From the hive he drove straight on, stopping three hundred miles in, when the fuel tank approached one quarter. Standing tight-shouldered and shivering at a self-service pump, feeling the fuel surge through the hose and into the truck, a tangible exchange of power, perched on the edge of unending Iowa, he looked out on hard gray fields frosted soil and stubble pierced here and there with copses of trees clustered about tiny empires of tidy framed houses, barns, and outbuildings: feudal kingdoms of maize, wheat, and soy. He wondered what sort of paradise it would be once the trees donned their canopies; but something about the flatness of the land unnerved a young man who had spent the relatively few years of his life traveling far, but only in latitudes, only up and down the broad, fecund spine of the Appalachians and the lands that separated those ancient mountains from the sea that once lapped at their flanks. Too young to fear death or need great favors, his musings rarely turned to the protestant God who had perched, predatory, above his childhood, but he thought it chilling that in the great exposures of plain and prairie, there was no place to cower and hide and cringe-that God could reach down to smite and scatter and howl vengeance unimpeded by mountain or foothill or cliff. And indeed He did, Hart realized, needing no great powers of concentration to recall the droughts and floods and blizzards and twisters that ravaged the region in biblical justice, almost ritually scourged and scoured the Midwest. He supposed that these were the prices exacted for the privilege of living in the long, flat shadow of God.
The great bands of the 1960s and early 1970s were just past their zenith when I started listening to music, but it was rare to sit down in front of a radio (look it up on wikipedia, kids) for any length of time and not hear hall of fame-scale music amidst the Foghat and Foreigner clogging up the airwaves. A kid could tell pretty easily what mattered and what didn’t, but despite that I was never really thrilled by The Beatles, the Stones were just okay, and The Who could drive me out of a room. Looking back, it’s likely that I would have responded differently to those great bands, if I hadn’t heard The Velvet Underground first.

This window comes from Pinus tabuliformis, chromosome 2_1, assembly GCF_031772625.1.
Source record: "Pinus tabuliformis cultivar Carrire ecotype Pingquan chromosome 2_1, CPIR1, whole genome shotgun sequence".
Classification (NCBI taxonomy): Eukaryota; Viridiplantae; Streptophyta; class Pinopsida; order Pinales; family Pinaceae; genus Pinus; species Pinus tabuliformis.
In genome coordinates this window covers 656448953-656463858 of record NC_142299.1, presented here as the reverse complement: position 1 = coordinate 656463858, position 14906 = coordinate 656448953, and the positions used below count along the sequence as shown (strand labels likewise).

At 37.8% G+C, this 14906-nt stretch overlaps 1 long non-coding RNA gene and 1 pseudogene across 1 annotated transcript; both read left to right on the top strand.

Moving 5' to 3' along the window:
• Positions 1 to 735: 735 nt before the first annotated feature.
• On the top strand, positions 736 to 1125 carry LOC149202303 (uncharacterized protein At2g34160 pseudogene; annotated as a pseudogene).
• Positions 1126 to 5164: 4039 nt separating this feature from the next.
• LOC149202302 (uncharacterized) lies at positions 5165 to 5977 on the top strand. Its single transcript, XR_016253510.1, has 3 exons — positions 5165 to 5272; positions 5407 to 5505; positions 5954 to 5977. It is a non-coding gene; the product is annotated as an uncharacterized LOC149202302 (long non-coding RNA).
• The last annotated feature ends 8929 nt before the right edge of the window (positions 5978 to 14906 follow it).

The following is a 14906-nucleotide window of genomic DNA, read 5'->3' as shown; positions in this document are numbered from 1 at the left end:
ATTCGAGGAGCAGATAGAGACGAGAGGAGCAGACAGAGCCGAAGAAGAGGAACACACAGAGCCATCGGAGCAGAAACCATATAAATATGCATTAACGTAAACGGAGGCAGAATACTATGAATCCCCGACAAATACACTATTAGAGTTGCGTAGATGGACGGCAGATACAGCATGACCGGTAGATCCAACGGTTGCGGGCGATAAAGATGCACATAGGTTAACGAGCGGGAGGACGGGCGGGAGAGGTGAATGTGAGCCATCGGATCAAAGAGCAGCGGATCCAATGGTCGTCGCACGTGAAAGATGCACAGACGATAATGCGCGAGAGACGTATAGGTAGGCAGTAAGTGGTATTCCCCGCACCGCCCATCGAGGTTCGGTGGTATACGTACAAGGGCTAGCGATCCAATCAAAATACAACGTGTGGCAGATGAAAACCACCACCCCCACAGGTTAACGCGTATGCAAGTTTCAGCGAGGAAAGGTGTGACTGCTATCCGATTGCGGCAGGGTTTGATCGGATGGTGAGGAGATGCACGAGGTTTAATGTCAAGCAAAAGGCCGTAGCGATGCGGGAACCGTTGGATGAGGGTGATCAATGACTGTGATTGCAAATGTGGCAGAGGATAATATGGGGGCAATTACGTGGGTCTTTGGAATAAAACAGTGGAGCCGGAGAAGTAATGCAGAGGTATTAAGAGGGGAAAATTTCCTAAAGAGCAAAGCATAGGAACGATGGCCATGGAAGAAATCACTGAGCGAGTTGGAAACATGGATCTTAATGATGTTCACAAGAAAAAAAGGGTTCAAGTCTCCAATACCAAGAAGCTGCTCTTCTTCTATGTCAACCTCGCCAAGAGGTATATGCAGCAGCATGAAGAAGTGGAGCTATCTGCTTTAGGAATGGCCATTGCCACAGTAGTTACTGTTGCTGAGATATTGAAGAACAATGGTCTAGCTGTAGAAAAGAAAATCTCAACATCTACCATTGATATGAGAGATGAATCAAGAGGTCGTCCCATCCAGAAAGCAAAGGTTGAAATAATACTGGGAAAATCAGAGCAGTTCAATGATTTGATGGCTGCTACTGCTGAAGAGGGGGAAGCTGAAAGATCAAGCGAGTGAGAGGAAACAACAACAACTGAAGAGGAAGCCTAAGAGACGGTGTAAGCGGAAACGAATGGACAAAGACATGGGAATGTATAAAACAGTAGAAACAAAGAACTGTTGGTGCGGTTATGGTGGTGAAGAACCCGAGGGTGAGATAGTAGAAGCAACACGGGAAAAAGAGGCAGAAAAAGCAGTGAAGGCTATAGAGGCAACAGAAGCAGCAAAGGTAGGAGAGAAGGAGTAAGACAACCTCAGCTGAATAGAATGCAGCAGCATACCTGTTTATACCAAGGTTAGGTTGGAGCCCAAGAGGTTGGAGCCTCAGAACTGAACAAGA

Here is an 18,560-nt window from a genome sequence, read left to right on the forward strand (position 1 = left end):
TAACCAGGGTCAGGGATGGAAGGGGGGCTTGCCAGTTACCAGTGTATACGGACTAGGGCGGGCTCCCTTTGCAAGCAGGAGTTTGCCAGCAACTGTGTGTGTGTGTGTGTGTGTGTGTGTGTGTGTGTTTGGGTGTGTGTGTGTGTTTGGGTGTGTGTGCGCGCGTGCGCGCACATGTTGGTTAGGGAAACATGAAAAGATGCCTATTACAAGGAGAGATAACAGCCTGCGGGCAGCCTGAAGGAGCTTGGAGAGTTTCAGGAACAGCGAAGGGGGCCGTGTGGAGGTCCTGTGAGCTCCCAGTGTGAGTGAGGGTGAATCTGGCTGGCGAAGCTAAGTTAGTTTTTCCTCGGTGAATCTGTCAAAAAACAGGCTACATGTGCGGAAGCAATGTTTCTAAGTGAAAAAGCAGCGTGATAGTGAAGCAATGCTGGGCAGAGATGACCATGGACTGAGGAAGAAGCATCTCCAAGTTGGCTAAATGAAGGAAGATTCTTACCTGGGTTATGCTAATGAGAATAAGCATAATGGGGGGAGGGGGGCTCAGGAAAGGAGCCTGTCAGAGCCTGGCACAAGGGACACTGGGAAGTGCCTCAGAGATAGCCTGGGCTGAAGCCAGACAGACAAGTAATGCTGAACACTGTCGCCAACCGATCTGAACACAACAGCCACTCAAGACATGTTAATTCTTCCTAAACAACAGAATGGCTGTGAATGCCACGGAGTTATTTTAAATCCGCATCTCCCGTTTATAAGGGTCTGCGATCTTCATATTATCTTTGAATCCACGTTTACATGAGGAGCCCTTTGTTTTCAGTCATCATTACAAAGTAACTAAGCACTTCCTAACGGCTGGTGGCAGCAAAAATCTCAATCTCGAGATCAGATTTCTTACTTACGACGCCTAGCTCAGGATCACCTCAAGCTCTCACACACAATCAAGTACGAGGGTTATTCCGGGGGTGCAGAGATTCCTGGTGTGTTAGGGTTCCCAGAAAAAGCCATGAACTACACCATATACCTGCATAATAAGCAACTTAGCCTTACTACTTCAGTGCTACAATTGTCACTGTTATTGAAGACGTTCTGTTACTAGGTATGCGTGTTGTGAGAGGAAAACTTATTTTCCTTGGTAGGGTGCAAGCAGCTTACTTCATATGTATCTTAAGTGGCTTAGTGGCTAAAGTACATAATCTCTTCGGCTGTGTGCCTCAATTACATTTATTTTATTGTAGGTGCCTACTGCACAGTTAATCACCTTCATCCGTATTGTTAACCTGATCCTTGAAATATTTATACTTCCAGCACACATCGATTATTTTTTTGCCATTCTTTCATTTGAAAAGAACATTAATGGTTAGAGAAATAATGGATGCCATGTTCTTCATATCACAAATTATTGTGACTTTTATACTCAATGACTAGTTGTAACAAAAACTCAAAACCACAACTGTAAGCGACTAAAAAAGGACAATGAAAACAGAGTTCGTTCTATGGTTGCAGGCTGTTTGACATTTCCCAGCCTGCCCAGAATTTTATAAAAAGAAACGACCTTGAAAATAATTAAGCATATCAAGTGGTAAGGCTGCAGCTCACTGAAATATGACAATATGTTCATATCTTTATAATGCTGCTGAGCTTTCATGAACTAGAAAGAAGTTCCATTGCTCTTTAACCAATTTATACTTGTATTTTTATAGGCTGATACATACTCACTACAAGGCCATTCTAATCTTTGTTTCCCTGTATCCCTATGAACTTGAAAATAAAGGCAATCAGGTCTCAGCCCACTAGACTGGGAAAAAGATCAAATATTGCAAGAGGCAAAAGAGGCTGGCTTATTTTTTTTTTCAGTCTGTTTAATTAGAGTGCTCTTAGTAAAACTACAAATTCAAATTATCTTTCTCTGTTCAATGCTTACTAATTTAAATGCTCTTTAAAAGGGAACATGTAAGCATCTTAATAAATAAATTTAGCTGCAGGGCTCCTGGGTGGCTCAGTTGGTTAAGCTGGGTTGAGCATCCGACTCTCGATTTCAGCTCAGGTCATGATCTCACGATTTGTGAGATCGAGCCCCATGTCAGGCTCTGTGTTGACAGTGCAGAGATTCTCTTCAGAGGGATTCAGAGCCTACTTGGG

They may not be the greatest band in the history of Rock N Roll, but they were the best, and the coolest. The soundtrack to my youth just got a lot quieter. Thanks, Lou.
Seriously? Pitt throws the game away to a team playing triple option, filled with players recruited mostly for their ability to fit into a submarine? Why do I care about this team?
When I started this, my most successful and sustained blog in a long history of failed, half-assed blogs* I made a decision that I wouldn’t allow ranting posts that, being a basically bitter, mean-spirited, cynical old son-of-a-sea-serpent, I’m prone towards. Now I’m thinking that maybe I could save each week’s worth of bile and throw it out each Monday morning. Could be cathartic–but possibly annoying to readers. It is possible that I’m the only person entertained by snarky negativity. Hmmmm.